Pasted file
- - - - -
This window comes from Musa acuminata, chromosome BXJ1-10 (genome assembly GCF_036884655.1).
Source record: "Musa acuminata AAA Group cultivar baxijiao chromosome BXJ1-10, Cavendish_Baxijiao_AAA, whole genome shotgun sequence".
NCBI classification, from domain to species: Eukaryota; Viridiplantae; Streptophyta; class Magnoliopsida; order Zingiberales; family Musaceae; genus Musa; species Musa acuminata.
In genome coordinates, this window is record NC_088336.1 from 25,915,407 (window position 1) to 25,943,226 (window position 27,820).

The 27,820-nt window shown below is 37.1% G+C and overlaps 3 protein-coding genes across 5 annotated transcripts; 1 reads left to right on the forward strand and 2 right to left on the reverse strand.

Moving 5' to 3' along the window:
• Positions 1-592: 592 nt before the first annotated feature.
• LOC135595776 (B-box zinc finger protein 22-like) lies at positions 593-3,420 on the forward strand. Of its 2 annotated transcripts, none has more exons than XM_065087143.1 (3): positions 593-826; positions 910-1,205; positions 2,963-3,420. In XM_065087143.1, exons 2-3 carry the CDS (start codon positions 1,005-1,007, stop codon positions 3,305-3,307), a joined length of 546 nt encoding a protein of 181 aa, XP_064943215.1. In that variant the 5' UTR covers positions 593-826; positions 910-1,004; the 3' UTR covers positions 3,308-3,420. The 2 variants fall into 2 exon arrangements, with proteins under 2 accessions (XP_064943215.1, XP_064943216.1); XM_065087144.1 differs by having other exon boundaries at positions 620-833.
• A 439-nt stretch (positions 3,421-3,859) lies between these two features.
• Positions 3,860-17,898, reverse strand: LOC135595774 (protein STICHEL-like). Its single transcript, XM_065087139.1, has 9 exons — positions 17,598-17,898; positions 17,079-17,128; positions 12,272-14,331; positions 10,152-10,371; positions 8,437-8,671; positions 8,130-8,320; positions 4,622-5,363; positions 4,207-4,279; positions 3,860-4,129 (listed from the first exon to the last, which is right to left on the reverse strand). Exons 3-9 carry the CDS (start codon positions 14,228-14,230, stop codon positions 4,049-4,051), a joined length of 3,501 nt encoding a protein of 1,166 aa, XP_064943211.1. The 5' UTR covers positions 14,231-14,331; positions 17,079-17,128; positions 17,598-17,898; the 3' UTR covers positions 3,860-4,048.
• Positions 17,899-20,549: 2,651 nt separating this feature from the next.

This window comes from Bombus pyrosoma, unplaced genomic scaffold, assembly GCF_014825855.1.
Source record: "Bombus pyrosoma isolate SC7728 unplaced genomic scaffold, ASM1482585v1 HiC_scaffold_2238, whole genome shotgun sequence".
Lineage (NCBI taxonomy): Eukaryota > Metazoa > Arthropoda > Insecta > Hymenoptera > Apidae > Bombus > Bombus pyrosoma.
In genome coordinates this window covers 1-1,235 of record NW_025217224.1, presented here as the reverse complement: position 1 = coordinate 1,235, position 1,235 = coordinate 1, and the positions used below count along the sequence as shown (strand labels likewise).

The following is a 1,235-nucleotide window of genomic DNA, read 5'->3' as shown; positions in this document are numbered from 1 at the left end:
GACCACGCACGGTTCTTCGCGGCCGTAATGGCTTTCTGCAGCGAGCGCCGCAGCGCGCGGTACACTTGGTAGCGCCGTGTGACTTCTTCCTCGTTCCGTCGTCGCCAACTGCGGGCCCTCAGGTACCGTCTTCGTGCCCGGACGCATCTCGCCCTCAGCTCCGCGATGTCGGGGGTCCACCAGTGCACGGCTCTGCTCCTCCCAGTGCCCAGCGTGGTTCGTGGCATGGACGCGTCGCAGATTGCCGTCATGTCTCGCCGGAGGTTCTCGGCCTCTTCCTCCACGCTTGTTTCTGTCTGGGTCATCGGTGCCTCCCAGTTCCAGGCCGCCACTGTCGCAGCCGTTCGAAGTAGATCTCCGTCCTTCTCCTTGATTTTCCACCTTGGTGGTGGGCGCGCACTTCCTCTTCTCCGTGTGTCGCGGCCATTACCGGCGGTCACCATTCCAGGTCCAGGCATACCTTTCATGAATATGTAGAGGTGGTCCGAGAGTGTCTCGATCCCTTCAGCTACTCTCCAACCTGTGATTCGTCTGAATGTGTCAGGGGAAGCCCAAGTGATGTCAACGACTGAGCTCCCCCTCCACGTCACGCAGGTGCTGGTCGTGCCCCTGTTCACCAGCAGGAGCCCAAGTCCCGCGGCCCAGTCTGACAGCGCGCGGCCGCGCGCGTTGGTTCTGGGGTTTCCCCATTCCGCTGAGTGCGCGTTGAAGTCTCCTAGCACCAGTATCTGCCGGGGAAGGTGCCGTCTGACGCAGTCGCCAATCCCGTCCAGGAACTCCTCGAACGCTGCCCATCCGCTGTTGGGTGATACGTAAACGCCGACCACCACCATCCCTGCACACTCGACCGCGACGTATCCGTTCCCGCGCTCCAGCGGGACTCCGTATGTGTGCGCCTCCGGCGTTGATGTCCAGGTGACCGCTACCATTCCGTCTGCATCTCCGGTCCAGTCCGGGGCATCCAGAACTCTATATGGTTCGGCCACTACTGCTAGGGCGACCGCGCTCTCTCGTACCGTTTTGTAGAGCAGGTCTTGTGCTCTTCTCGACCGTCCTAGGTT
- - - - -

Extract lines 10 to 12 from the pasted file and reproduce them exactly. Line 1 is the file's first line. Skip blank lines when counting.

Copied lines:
• Positions 3,860-17,898, reverse strand: LOC135595774 (protein STICHEL-like). Its single transcript, XM_065087139.1, has 9 exons — positions 17,598-17,898; positions 17,079-17,128; positions 12,272-14,331; positions 10,152-10,371; positions 8,437-8,671; positions 8,130-8,320; positions 4,622-5,363; positions 4,207-4,279; positions 3,860-4,129 (listed from the first exon to the last, which is right to left on the reverse strand). Exons 3-9 carry the CDS (start codon positions 14,228-14,230, stop codon positions 4,049-4,051), a joined length of 3,501 nt encoding a protein of 1,166 aa, XP_064943211.1. The 5' UTR covers positions 14,231-14,331; positions 17,079-17,128; positions 17,598-17,898; the 3' UTR covers positions 3,860-4,048.
• Positions 17,899-20,549: 2,651 nt separating this feature from the next.

This window comes from Bombus pyrosoma, unplaced genomic scaffold, assembly GCF_014825855.1.